Landing on the moon, John lennon and pop art

Júlia Fabényi, art historian, new director of the Ludwig Museum of Contemporary Art

MúzeumCafé 37.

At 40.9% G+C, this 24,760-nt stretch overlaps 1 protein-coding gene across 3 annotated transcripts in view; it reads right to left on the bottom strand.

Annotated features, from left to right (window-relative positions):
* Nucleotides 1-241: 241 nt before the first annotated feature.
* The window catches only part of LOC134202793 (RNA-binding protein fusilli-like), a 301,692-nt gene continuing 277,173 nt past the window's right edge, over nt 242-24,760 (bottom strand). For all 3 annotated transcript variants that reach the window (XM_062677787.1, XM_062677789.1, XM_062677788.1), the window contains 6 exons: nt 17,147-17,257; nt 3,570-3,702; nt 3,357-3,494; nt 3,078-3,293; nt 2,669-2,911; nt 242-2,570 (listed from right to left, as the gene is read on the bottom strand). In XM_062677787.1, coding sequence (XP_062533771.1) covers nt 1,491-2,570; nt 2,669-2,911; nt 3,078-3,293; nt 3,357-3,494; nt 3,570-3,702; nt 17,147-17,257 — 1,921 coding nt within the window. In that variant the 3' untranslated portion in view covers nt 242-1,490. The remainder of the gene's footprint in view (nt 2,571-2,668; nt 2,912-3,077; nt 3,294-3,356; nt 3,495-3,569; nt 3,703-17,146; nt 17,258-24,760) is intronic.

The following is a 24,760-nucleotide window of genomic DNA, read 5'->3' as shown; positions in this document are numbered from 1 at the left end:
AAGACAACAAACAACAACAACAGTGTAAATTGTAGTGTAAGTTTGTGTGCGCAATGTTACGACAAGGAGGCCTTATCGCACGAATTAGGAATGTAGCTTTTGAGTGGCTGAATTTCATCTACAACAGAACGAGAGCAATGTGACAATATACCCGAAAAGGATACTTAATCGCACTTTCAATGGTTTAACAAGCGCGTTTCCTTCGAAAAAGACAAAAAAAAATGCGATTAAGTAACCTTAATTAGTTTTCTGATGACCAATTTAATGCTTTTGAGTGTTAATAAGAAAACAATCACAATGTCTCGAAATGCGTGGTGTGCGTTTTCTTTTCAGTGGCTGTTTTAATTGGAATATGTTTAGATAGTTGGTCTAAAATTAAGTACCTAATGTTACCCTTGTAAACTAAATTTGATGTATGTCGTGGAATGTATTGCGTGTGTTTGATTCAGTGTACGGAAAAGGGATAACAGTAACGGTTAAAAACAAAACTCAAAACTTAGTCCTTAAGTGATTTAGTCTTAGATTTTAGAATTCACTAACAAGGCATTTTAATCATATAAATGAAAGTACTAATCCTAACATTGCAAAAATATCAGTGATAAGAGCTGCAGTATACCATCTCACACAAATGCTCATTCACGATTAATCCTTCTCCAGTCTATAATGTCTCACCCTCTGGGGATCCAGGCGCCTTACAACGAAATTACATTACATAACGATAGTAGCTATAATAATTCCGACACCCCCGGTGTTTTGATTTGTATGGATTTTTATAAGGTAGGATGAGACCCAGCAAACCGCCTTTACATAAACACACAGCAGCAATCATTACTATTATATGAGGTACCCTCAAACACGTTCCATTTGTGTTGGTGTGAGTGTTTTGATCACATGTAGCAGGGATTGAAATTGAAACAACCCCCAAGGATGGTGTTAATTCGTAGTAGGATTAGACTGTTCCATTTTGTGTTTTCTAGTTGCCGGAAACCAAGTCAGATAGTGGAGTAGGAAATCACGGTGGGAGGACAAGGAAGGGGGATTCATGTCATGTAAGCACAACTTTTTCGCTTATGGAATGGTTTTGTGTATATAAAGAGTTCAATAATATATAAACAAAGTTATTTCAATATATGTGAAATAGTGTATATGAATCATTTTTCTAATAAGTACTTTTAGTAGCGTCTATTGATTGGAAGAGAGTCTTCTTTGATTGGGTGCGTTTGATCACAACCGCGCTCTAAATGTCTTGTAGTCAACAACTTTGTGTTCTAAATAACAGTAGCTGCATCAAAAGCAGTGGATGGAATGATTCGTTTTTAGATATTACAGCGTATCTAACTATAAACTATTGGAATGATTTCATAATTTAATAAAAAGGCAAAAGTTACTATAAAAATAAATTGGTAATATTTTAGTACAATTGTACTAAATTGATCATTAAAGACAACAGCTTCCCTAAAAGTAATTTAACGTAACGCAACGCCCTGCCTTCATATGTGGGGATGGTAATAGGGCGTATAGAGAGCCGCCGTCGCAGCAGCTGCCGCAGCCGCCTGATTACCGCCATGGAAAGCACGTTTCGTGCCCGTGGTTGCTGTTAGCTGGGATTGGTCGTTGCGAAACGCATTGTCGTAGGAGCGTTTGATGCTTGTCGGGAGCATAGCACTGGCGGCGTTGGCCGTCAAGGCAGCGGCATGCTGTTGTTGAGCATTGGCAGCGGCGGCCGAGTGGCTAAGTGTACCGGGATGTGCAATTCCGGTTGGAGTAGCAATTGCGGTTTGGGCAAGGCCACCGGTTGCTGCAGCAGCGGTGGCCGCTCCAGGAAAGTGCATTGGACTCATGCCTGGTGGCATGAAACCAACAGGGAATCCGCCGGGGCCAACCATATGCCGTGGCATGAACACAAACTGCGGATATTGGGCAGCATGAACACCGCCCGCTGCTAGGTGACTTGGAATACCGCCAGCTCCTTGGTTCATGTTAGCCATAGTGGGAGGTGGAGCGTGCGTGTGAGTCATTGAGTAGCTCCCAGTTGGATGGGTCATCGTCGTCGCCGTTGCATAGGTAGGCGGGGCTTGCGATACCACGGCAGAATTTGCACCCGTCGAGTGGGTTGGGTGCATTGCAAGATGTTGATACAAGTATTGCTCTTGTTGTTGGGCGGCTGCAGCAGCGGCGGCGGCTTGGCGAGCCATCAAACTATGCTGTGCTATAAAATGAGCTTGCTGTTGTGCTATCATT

Júlia Fabényi, the new director of the Ludwig Museum of Contemporary Art, lived in Germany for 17 years before returning to Hungary in 1990. Since 1996 she has headed several institutes. At the Szombathely Picture Gallery she brought to life “border exhibitions”. At Budapest’s Kunsthalle she first headed the exhibition department and later the entire institute. From 2007 at the Janus Pannonius Museum in Pécs she managed matters in a ground-breaking way and took part in the European Capital of Culture project. In Pécs she realised how differently things work far from Budapest. She applied to be director of the Ludwig so she could again deal with purely contemporary arts. Júlia Fabényi studied archaeology and art history at Leipzig University, after which she worked at the Hungarian National Gallery. From 1977 she was an assistant lecturer in Leipzig, gaining her doctorate in 1983. In 1985 she began teaching at the Burg Giebichenstein University of Art and Design in Halle, then from 1990 she was on the staff of the Kunsthalle, in charge of the Exhibition Department from 1994. For four years from 1996 she headed the Szombathely Picture Gallery and then for five years was back at the Kunsthalle as its director. From 2007 to 2013 she was a member of the Baranya County Museums’ Directorate and from 2009 co-leader of the PhD course at the Arts Faculty of Pécs University. She has curated many exhibitions in Hungary and abroad, and authored studies and other publications. In 2010 she was awarded the Lajos Németh Prize. In her view the Ludwig Museum has a good international reputation. At the same time, she would like to increase its domestic significance through joint projects with provincial museums. The world is changing and a contemporary museum must reflect developments in society. Artistic life has also changed. Previously the artist created and the work entered a museum where a professional reputation was generated. Critics evaluated it, then dealers gave it a financial value. Since the early 1990s a work of art has become an investment. For a decade the role of museums changed as an effect of the developing curatorial system. The curator’s sphere is primarily the current biennale or triennale, of which about 260 are organised annually across the world. What is mainly in their focus is not museological or even aesthetic values, but rather the role of social criticism. If a curator asks an artist for a work based on this perspective for an exhibition, then there’s a commission. Nevertheless, progressive art is not produced to order. If it is not created as a result of an organic process, rendering current political problems is without value. The Ludwig’s programme involves the art of the second half of the 1970s being presented through monographic exhibitions. Júlia Fabényi would like to deal primarily with the museology of contemporary art, which itself is not a showy project, rather a basis for work, a new definition. She regards the monographic exhibitions as important, as is adapting them to an international context. Not only will the works of individual artists such as Ernő Tolvaly, András Lengyel and Gábor Záborszky be presented, meeting-points will also be in focus – so the works can be connected with international processes. After dealing with several oeuvres, there could be, for example, an exhibition with the title Conceptual Art in East-Central Europe. The exhibition concept doesn’t only involve the monographic approach, the 1990s are reflecting the effect of intermediation. There will also be international exhibitions, staged in cooperation with the Ludwig network. The Ludwig is a well-functioning museum, but from what is good it’s possible to create something even better. Due to fast-changing expectations, even the permanent exhibition might be reconsidered. One aim is to fill the gaps in the collection. Firstly, the Southern Slavs and Italians are interesting, given that the old Monarchy was a geographical-intellectual unity. In addition to purchasing artworks, she would like to research the art of Macedonia, Serbia and Bosnia-Herzegovina. Júlia Fabényi has been commissioned to develop the concept for a museum of contemporary art in Budapest’s planned Museum Quarter. A working group, headed by László Baán, has been established with people from the National Gallery, the Museum of Fine Arts and the Ludwig Museum. Júlia Fabényi regards willingness to correct mistakes as the most important of her qualities as a manager. If she sees something is wrong, she is capable of modifying her view and even retracting decisions. While people like to challenge that, she considers it’s a valuable quality, for a director as well as for a human being. People like feudal relations, which she cannot endure. “Don’t hate, love or fear me – let’s talk instead,” she says, believing that things should be approached rationally rather than emotionally.